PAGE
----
Going the major route — to me — felt like a huge risk of everything that felt comfortable to me and everything that was important to me as far as my social circle and this underground movement that I’d been a part of my entire life. But as you were saying, it was too good to pass up — it was just something that we felt would give us the opportunity to have access to something we’ve never had access to before.

It’s interesting that you bring up Rage Against the Machine because when we did the Punkvoter tour we were with Tom Morello — he opened up as the Nightwatchman, his solo act. And we also crossed paths with Michael Moore and did some things with him. There were two things that I really took away from that. One was that when we did press conferences with Michael Moore and Tom Morello, everything that those guys said, the press wrote down and printed. I could say the exact same thing as those guys and the press would look at me like, “Who the fuck are you to be talking to us?” The second thing was it just happened we were really talking seriously to RCA at that time, and some other labels as well. We were really kicking it around, and to be honest, we leaned way more towards not doing it than doing it.

But one of the things that really brought us around was talking to Michael Moore and Tom about how they were able to forward an agenda that was really important to [them] through these huge corporations. They were so successful at it and they were saying, “Look, you guys can do this, too. But in order to do it, you’re going to need this, this, and this as far as control goes.” There was certain guidance that those guys were able to provide for us. And still, to this day, Tom has been so helpful to us as a mentor, and, in one respect, [he] really brought us around to the fact that we had a tremendous opportunity — especially with the leverage you seem to have with your negotiating. So seriously consider this before just shooting it down.

It really is a fascinating process, but then, ultimately, it comes back to making music. Let’s talk about the new record! You guys have made yet another hard-hitting record. I am curious, though, the word “mainstream” has popped up a number of times in this interview. Did you find yourselves thinking in those terms when you were making the record? Did you ever consciously think that we’re going to make certain changes or tweak the sound in a certain way to have an impact on a broader audience?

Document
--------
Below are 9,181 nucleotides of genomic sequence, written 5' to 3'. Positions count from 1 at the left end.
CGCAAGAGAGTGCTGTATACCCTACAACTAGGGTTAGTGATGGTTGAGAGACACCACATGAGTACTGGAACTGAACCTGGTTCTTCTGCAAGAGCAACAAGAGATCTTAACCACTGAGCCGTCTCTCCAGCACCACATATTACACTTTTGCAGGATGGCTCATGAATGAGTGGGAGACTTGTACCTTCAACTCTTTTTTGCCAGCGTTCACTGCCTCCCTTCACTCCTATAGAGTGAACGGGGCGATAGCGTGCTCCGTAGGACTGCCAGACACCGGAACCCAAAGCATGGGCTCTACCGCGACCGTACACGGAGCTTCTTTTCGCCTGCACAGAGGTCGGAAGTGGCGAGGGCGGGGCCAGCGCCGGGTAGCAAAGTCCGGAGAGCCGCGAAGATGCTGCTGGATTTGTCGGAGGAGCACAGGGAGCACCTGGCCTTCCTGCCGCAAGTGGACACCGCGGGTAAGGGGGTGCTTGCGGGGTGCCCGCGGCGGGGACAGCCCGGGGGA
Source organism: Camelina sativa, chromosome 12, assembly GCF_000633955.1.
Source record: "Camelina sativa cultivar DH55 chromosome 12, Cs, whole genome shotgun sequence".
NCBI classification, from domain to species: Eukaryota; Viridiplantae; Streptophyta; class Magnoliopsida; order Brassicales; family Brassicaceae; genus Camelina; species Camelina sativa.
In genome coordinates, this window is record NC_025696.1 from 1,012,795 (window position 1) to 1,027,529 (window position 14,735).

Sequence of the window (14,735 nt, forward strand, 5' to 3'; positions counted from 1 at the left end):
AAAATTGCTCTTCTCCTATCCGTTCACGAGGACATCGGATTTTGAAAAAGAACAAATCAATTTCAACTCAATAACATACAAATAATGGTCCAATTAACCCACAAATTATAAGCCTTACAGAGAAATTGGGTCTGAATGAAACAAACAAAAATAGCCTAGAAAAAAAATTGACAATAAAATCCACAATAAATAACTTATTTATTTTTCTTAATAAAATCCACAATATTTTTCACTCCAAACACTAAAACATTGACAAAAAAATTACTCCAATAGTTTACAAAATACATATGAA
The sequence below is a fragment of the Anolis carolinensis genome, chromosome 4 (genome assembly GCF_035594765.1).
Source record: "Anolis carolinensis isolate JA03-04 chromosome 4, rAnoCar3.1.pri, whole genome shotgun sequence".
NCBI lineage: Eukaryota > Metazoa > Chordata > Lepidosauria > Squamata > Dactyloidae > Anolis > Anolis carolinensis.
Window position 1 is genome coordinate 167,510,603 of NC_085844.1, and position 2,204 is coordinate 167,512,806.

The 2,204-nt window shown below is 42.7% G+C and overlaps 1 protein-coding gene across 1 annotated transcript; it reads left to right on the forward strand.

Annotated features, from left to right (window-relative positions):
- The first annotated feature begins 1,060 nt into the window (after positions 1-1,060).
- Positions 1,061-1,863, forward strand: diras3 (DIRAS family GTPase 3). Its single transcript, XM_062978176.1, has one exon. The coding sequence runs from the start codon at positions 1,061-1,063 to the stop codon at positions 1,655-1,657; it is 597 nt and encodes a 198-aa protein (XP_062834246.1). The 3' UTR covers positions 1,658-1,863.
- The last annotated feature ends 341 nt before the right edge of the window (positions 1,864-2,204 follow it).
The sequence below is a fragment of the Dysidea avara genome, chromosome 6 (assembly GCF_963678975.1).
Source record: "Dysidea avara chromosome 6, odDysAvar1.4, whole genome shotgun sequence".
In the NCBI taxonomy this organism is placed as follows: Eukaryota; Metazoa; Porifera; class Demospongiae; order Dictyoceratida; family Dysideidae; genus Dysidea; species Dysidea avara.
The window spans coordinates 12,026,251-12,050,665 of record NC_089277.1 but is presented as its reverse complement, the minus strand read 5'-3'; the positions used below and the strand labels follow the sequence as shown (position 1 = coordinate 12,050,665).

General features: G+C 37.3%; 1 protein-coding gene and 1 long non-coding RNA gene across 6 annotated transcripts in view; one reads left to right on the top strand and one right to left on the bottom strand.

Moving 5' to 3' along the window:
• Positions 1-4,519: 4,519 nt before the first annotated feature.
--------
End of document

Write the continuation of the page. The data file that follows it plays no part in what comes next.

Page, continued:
One of the things that we put in our contract was that no one from the label could come into the studio. We didn’t want anybody to hear what we were doing because we didn’t want them telling us it wasn’t commercial enough.

The Terror State actually had a lot of success [on the] radio, where program managers were calling Fat Wreck and saying, “Hey, we heard this song ‘Turncoat’ and we think it kicks ass and we want to play it. Is there going to be a marketing plan behind this song?” That’s how radio works. Radio wants to play stuff that is going to get a push from a record label so that radio feels like people will be tuning in to hear those songs. And Fat was like, “Yeah, there was a marketing budget. But we spent it.” And programmers would say, “Well, okay, if that changes let us know. We want to play this song.” So our feeling going into the next record was, without even thinking about it, we’re writing songs that radio wants to play. Our approach for the record was “let’s just do what we do.”